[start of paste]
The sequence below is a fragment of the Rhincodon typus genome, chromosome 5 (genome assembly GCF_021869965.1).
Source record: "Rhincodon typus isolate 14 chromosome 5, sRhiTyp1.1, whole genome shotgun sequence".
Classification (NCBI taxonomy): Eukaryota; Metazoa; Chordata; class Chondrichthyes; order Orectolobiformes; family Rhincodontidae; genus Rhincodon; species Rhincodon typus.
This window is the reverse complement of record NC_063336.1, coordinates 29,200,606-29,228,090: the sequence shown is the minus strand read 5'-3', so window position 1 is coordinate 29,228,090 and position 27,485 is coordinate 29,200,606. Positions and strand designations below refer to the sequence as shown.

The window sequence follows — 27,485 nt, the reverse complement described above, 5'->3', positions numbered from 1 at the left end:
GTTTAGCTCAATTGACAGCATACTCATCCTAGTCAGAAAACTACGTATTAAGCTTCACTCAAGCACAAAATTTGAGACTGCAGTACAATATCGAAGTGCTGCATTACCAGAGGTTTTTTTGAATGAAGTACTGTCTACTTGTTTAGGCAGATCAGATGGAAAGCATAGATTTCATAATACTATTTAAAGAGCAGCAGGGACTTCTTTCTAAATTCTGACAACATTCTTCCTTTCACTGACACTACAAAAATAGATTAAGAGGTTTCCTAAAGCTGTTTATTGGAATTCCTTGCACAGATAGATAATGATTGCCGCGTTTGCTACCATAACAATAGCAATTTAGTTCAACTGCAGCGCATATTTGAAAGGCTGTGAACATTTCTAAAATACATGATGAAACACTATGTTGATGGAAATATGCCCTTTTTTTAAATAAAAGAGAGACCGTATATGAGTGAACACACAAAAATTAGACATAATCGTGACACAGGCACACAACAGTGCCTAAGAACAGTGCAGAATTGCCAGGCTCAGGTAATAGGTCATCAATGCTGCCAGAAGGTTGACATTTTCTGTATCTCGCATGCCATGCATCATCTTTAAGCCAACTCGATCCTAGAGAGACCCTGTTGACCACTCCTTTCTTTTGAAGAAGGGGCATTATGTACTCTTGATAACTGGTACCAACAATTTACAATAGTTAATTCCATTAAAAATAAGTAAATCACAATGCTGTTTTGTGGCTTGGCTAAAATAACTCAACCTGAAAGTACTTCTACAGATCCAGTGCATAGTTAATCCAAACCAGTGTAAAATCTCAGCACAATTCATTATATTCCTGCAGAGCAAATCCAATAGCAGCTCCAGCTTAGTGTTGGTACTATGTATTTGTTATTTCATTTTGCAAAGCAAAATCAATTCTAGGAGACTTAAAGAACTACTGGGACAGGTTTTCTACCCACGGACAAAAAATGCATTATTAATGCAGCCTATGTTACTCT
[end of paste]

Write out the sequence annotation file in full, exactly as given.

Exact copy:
The sequence below is a fragment of the Rhincodon typus genome, chromosome 5 (genome assembly GCF_021869965.1).
Source record: "Rhincodon typus isolate 14 chromosome 5, sRhiTyp1.1, whole genome shotgun sequence".
Classification (NCBI taxonomy): Eukaryota; Metazoa; Chordata; class Chondrichthyes; order Orectolobiformes; family Rhincodontidae; genus Rhincodon; species Rhincodon typus.
This window is the reverse complement of record NC_063336.1, coordinates 29,200,606-29,228,090: the sequence shown is the minus strand read 5'-3', so window position 1 is coordinate 29,228,090 and position 27,485 is coordinate 29,200,606. Positions and strand designations below refer to the sequence as shown.

The window sequence follows — 27,485 nt, the reverse complement described above, 5'->3', positions numbered from 1 at the left end:
GTTTAGCTCAATTGACAGCATACTCATCCTAGTCAGAAAACTACGTATTAAGCTTCACTCAAGCACAAAATTTGAGACTGCAGTACAATATCGAAGTGCTGCATTACCAGAGGTTTTTTTGAATGAAGTACTGTCTACTTGTTTAGGCAGATCAGATGGAAAGCATAGATTTCATAATACTATTTAAAGAGCAGCAGGGACTTCTTTCTAAATTCTGACAACATTCTTCCTTTCACTGACACTACAAAAATAGATTAAGAGGTTTCCTAAAGCTGTTTATTGGAATTCCTTGCACAGATAGATAATGATTGCCGCGTTTGCTACCATAACAATAGCAATTTAGTTCAACTGCAGCGCATATTTGAAAGGCTGTGAACATTTCTAAAATACATGATGAAACACTATGTTGATGGAAATATGCCCTTTTTTTAAATAAAAGAGAGACCGTATATGAGTGAACACACAAAAATTAGACATAATCGTGACACAGGCACACAACAGTGCCTAAGAACAGTGCAGAATTGCCAGGCTCAGGTAATAGGTCATCAATGCTGCCAGAAGGTTGACATTTTCTGTATCTCGCATGCCATGCATCATCTTTAAGCCAACTCGATCCTAGAGAGACCCTGTTGACCACTCCTTTCTTTTGAAGAAGGGGCATTATGTACTCTTGATAACTGGTACCAACAATTTACAATAGTTAATTCCATTAAAAATAAGTAAATCACAATGCTGTTTTGTGGCTTGGCTAAAATAACTCAACCTGAAAGTACTTCTACAGATCCAGTGCATAGTTAATCCAAACCAGTGTAAAATCTCAGCACAATTCATTATATTCCTGCAGAGCAAATCCAATAGCAGCTCCAGCTTAGTGTTGGTACTATGTATTTGTTATTTCATTTTGCAAAGCAAAATCAATTCTAGGAGACTTAAAGAACTACTGGGACAGGTTTTCTACCCACGGACAAAAAATGCATTATTAATGCAGCCTATGTTACTCT